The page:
Examples of magnetic-responsive particles useful in the present invention include Hoeaganes FPI, 1001 HP and ATW230, along with carbonyl iron particles such as ISP R2430 and 1640. Other useful particles include stainless steel powders such as 430L and 410L.
The particle size of the magnetic-responsive particles should be selected so that it exhibits multi-domain characteristics when subjected to a magnetic field. The use of a thickening agent as taught herein enables the use of larger particles than are typically used in magnetorheological compositions. The average number particle diameter distribution for the magnetic-responsive particles is generally between about 0.1 and about 500 microns, preferably between about 1 and about 100 microns. In the most preferred embodiment, the average number particle diameter distribution of the magnetic-responsive powder is about 3 to about 50 microns. The particle component may contain magnetic-responsive particles of a variety of sizes, so long as the average number particle diameter distribution is as set forth. The size of the magnetic-responsive particles may be determined by scanning electron microscopy, a laser light scattering technique or measured using various sieves, providing a particular mesh size.
The magnetic-responsive particles may be present in the magnetorheological grease composition in an amount of, as measured by volume, about 5% to about 50%, preferably about 20% to about 45% by volume.
The carrier component is a fluid that forms the continuous phase of the magnetorheological grease composition. The carrier fluid used to form a magnetorheological composition according to the invention may be any of the vehicles or carrier fluids known for use with magnetorheological materials. In the preferred embodiment, the carrier fluid will be an organic fluid, or an oil-based fluid. Suitable carrier fluids which may be used include natural fatty oils, mineral oils, polyphenylethers, dibasic acid esters, neopentylpolyol esters, phosphate esters, synthetic cycloparaffins and synthetic paraffins, unsaturated hydrocarbon oils, monobasic acid esters, glycol esters and ethers, silicate esters, silicone oils, silicone copolymers, synthetic hydrocarbons, perfluorinated polyethers and esters and halogenated hydrocarbons, and mixtures or blends thereof. Hydrocarbons, such as mineral oils, paraffins, cycloparaffins (also known as naphthenic oils) and synthetic hydrocarbons are the preferred classes of carrier fluids. The synthetic hydrocarbon oils include those oils derived from oligomerization of olefins such as polybutenes and oils derived from high alpha olefins of from 8 to 20 carbon atoms by acid catalyzed dimerization and by oligomerization using trialuminum alkyls as catalysts. Such poly-α-olefin oils are particularly preferred carrier fluids. Carrier fluids appropriate to the present invention may be prepared by methods well known in the art and many are commercially available, such as Durasyn PAO and Chevron Synfluid PAO.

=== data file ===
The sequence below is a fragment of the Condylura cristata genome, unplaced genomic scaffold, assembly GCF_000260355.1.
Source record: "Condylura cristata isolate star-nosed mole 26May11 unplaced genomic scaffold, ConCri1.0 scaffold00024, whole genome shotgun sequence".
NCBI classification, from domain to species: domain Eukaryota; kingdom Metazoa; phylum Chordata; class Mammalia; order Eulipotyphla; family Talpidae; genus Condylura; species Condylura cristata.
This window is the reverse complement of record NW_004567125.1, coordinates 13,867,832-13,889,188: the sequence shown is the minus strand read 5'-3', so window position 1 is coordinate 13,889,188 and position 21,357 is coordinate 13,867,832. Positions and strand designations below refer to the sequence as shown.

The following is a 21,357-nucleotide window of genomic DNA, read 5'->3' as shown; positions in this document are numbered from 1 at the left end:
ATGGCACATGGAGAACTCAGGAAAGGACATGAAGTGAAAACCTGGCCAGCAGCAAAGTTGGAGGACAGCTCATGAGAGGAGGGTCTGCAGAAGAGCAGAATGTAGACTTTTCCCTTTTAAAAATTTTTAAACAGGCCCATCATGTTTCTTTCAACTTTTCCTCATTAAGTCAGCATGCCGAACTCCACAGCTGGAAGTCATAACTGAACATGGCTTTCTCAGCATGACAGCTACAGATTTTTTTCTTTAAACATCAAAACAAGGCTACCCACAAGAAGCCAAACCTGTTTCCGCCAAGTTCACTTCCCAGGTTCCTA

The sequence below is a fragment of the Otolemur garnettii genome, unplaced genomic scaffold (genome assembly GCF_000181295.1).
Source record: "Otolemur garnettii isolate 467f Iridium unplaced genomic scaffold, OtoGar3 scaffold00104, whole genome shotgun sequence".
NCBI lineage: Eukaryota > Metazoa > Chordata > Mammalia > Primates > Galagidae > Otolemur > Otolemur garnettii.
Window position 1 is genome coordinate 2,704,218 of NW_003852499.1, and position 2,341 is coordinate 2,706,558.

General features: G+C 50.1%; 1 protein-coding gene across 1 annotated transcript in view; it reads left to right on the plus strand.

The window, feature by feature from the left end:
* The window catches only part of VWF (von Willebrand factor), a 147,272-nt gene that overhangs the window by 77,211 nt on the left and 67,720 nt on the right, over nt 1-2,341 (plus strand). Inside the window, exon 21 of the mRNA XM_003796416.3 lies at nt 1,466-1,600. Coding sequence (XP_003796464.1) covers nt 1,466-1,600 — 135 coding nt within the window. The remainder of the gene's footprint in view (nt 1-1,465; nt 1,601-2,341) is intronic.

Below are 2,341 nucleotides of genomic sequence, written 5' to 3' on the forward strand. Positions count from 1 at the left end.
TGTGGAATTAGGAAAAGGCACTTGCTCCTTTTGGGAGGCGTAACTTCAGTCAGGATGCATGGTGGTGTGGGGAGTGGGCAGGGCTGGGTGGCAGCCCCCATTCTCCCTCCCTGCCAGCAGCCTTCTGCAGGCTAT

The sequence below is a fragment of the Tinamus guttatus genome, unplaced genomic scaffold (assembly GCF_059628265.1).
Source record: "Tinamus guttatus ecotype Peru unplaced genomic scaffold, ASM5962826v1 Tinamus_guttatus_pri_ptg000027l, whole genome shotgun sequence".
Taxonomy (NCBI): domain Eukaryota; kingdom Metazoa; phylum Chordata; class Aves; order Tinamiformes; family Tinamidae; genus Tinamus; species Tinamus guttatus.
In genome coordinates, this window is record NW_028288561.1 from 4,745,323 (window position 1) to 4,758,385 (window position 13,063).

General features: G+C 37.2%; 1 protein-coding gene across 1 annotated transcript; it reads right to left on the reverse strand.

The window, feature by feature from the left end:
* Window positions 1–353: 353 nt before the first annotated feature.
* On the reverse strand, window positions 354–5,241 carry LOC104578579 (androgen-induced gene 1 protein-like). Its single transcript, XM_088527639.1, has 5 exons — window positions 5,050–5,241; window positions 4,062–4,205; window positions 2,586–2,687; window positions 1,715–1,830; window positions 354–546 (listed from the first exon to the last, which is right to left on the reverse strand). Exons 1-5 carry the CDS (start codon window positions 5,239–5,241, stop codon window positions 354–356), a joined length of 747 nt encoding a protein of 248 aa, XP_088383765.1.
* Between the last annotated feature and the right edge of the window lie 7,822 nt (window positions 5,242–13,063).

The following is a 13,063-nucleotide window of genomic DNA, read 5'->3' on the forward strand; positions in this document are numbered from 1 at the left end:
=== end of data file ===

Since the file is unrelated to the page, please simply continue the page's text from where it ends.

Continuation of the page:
The carrier component may be a mixture of any of these classes of fluids. The preferred carrier component is non-volatile, non-polar and does not include any substantial amount of water. The carrier fluid of the present invention is typically utilized in an amount ranging from about 5 to about 65, preferably from about 15 to 45, percent by volume of the total magnetorheological grease composition.
The magnetorheological grease composition optionally includes other components such as an antioxidant, a lubricant and a viscosity modifier, and mixtures thereof, among others. Such optional components are known to those of skill in the art. Examples of antioxidants include metal and nonmetal dithiophosphates, hindered phenols, aromatic amines, and sulfurized phenols, among others. Examples of lubricants include organic fatty acids and amides, lard oil, and high molecular weight organic phosphorus and phosphoric acid esters and examples of viscosity modifiers include polymers and copolymers of olefins, methacrylates, dienes or alkylated styrenes. Which of these components would be useful in a particular application will be determined by that application of the magnetorheological grease composition. If present, the amount of these optional components typically ranges from about 0.25 to about 10 volume percent, based on the total volume of the magnetorheological composition. Preferably, the optional ingredient or ingredients will be present in the range of about 0.5 to about 7.5 volume percent based on the total volume of the magnetorheological grease composition.